I respectfully disagree with this Ms. Christison's description of Zionism as an inherently racist ideology. I find it surprising that a CIA Political Analyst of such expertise fails to grasp the concept that not all political movements are monolithic. Zionism, in its simplest form, is that Jews should have sovereignty and their own nation state, not that they are more worthy of sovereignty and a nation state than others. The vast majority of Jews are Zionist, though their ideologies and perception of how Israel should operate and what its borders should be differ. To say that Zionism is always equal to racism is to say that every mainstream movement of Judaism is racist, and the vast majority of Jews are racist and ethnic supremacists. This is obviously not true, and an ironic generalization. So the reality is more complex than Christison indicates.
She is confusing basic Zionism (which has several different streams, some tolerant and some harmful) with radical Israeli Nationalism. Nationalism is found in fringe elements of virtually every country-America certainly has its nationalists who believe so firmly in American exceptionalism as to think themselves and their military might to be superior to other countries, and to think that they have the right to assert their superiority at will. Many European countries have their own version of this, as well.
Are many policies of the current Israeli government objectionable? Of course, it would be unreasonable for me to deny this. Is there arguably a history of ethnic cleansing involved in the creation of the Israeli state? Unfortunately, like the foundation of many countries, yes. Does poor foreign and domestic policy undermine a country's entire right to exist? No. If it did, there would be very few countries who can truly be considered legitimate.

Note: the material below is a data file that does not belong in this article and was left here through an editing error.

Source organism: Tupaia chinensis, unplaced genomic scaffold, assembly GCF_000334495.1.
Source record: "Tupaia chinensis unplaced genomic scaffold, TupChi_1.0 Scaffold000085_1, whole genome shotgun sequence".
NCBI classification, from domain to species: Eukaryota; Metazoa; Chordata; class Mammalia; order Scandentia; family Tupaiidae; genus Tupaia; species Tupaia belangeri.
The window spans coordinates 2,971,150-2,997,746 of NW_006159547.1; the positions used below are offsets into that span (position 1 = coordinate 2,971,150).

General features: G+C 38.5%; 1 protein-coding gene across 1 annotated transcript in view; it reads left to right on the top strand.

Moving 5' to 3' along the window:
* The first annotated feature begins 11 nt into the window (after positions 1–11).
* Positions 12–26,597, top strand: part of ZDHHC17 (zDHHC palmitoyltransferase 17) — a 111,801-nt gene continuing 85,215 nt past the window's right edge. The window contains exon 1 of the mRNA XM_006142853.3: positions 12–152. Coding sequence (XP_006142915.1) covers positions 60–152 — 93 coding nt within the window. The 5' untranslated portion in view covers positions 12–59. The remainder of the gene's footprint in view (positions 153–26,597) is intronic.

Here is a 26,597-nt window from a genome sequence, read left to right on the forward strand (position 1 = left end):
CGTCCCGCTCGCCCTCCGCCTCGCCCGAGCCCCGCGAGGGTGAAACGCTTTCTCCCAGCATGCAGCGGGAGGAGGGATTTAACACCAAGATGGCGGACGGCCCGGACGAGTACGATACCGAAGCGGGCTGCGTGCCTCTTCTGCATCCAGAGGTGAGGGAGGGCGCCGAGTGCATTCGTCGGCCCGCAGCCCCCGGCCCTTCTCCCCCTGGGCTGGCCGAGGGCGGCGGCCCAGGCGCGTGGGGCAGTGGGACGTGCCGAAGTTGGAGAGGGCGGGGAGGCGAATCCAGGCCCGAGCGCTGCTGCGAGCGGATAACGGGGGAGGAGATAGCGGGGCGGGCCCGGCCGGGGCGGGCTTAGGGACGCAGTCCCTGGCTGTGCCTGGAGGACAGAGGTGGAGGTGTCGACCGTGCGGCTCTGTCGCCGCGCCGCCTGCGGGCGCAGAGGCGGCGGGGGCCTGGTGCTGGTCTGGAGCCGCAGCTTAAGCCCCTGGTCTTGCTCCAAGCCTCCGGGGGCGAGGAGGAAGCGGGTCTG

Is creating a country on the basis of ethnic identity, as in the case of Zionism, inherently discriminatory? No, not if handled correctly. Israel is not alone in its status as a country who defines itself based on ethnic criteria, it shares this trait with such friends and rivals as: Turkey, Ireland, Finland, Germany, Greece, Bulgaria, Serbia and others. All of these states feature citizenship and immigration law similar to Israel's, in that people of the state's ethnic identification living abroad can get immediate or very rapid citizenship. If the Palestinians are able (as they should be) to have their rightful sovereignty as well, they will also have a state based on ethnic identity, like Israel.
Nor is it illegitimate to a country to be founded for a specific religion--Pakistan has a right to exist, and so does India. If ethnic nationalism and religious nationalism are acceptable, what is unacceptable about a country whose foundation is based upon an ethno-religious identity such as Judaism?
I see very few people denying Ireland's using an argument similar to the ones which deny Israel's legitimacy--and yet it separated from England due to ethnic and religious differences, and a desire to escape political persecution because of these. This is not an illegitimate reason for Ireland to exist, and it's not an illegitimate reason for Israel to exist either.
Does Israel have domestic and foreign policy problems that need to be addressed? Of course. Israel needs desperately to change the way it treats the Palestinians if it wants to remain a stable country. People adhering to the doctrine of Revisionist Zionism and far-right streams of Religious Zionism (the one which progressives should identify as the stream which they should truly take issue with, as opposed to the more liberal and rational Labor Zionism of Herzl) have come into power because of a broken electoral system and a wrongful redefinition of Zionism, largely driven by an external redefinition by anti-Zionist commentators. By saying that all Zionists believe in a philosophy which undermines the Palestinians' basic right of sovereignty and seeks a plan of violent expansion, foreign observers like Ms. Christison are speeding along this harmful redefinition of Zionism. But a broken electoral system and policy that is both harmful to its own citizens and those of other countries is not a reason to deny the Jewish people a right to a state entirely. If it was, it would be pretty hard to argue that countries like America, with it's controversial military intervention, and unaddressed social and economic inequalities should exist either.